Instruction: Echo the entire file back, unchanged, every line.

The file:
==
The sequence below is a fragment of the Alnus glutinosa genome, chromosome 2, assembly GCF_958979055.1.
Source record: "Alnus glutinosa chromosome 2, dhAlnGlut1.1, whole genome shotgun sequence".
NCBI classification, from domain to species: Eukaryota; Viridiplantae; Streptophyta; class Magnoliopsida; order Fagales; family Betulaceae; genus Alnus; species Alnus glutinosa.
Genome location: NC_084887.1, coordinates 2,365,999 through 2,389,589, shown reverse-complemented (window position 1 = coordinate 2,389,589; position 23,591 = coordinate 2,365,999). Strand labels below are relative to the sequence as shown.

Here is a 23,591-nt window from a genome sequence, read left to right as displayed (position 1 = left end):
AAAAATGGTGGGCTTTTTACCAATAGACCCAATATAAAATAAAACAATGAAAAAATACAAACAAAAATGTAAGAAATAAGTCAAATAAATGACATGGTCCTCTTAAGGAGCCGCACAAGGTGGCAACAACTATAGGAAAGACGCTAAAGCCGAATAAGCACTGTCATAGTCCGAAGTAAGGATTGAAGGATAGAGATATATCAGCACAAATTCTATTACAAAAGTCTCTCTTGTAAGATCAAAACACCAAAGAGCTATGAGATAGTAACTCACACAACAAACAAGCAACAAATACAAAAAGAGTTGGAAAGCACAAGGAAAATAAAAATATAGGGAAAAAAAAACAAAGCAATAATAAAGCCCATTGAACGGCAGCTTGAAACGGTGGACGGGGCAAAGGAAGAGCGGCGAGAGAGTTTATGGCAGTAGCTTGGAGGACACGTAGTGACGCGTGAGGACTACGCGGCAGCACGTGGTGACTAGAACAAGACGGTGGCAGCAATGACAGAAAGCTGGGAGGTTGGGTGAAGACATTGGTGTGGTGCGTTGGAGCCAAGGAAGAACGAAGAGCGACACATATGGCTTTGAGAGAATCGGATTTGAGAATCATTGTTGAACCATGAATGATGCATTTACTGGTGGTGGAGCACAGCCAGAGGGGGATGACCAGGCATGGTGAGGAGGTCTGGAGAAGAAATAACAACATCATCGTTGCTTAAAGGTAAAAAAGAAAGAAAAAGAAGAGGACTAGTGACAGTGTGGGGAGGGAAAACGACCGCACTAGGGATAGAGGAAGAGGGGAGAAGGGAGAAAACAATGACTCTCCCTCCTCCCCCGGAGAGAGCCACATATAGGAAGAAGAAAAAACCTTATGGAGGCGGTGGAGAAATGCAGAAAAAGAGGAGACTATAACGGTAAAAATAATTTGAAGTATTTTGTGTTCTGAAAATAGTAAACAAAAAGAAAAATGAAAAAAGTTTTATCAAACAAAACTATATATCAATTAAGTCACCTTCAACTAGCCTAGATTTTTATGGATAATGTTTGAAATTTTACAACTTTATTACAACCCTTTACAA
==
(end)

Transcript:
The sequence below is a fragment of the Alnus glutinosa genome, chromosome 2, assembly GCF_958979055.1.
Source record: "Alnus glutinosa chromosome 2, dhAlnGlut1.1, whole genome shotgun sequence".
NCBI classification, from domain to species: Eukaryota; Viridiplantae; Streptophyta; class Magnoliopsida; order Fagales; family Betulaceae; genus Alnus; species Alnus glutinosa.
Genome location: NC_084887.1, coordinates 2,365,999 through 2,389,589, shown reverse-complemented (window position 1 = coordinate 2,389,589; position 23,591 = coordinate 2,365,999). Strand labels below are relative to the sequence as shown.

Here is a 23,591-nt window from a genome sequence, read left to right as displayed (position 1 = left end):
AAAAATGGTGGGCTTTTTACCAATAGACCCAATATAAAATAAAACAATGAAAAAATACAAACAAAAATGTAAGAAATAAGTCAAATAAATGACATGGTCCTCTTAAGGAGCCGCACAAGGTGGCAACAACTATAGGAAAGACGCTAAAGCCGAATAAGCACTGTCATAGTCCGAAGTAAGGATTGAAGGATAGAGATATATCAGCACAAATTCTATTACAAAAGTCTCTCTTGTAAGATCAAAACACCAAAGAGCTATGAGATAGTAACTCACACAACAAACAAGCAACAAATACAAAAAGAGTTGGAAAGCACAAGGAAAATAAAAATATAGGGAAAAAAAAACAAAGCAATAATAAAGCCCATTGAACGGCAGCTTGAAACGGTGGACGGGGCAAAGGAAGAGCGGCGAGAGAGTTTATGGCAGTAGCTTGGAGGACACGTAGTGACGCGTGAGGACTACGCGGCAGCACGTGGTGACTAGAACAAGACGGTGGCAGCAATGACAGAAAGCTGGGAGGTTGGGTGAAGACATTGGTGTGGTGCGTTGGAGCCAAGGAAGAACGAAGAGCGACACATATGGCTTTGAGAGAATCGGATTTGAGAATCATTGTTGAACCATGAATGATGCATTTACTGGTGGTGGAGCACAGCCAGAGGGGGATGACCAGGCATGGTGAGGAGGTCTGGAGAAGAAATAACAACATCATCGTTGCTTAAAGGTAAAAAAGAAAGAAAAAGAAGAGGACTAGTGACAGTGTGGGGAGGGAAAACGACCGCACTAGGGATAGAGGAAGAGGGGAGAAGGGAGAAAACAATGACTCTCCCTCCTCCCCCGGAGAGAGCCACATATAGGAAGAAGAAAAAACCTTATGGAGGCGGTGGAGAAATGCAGAAAAAGAGGAGACTATAACGGTAAAAATAATTTGAAGTATTTTGTGTTCTGAAAATAGTAAACAAAAAGAAAAATGAAAAAAGTTTTATCAAACAAAACTATATATCAATTAAGTCACCTTCAACTAGCCTAGATTTTTATGGATAATGTTTGAAATTTTACAACTTTATTACAACCCTTTACAA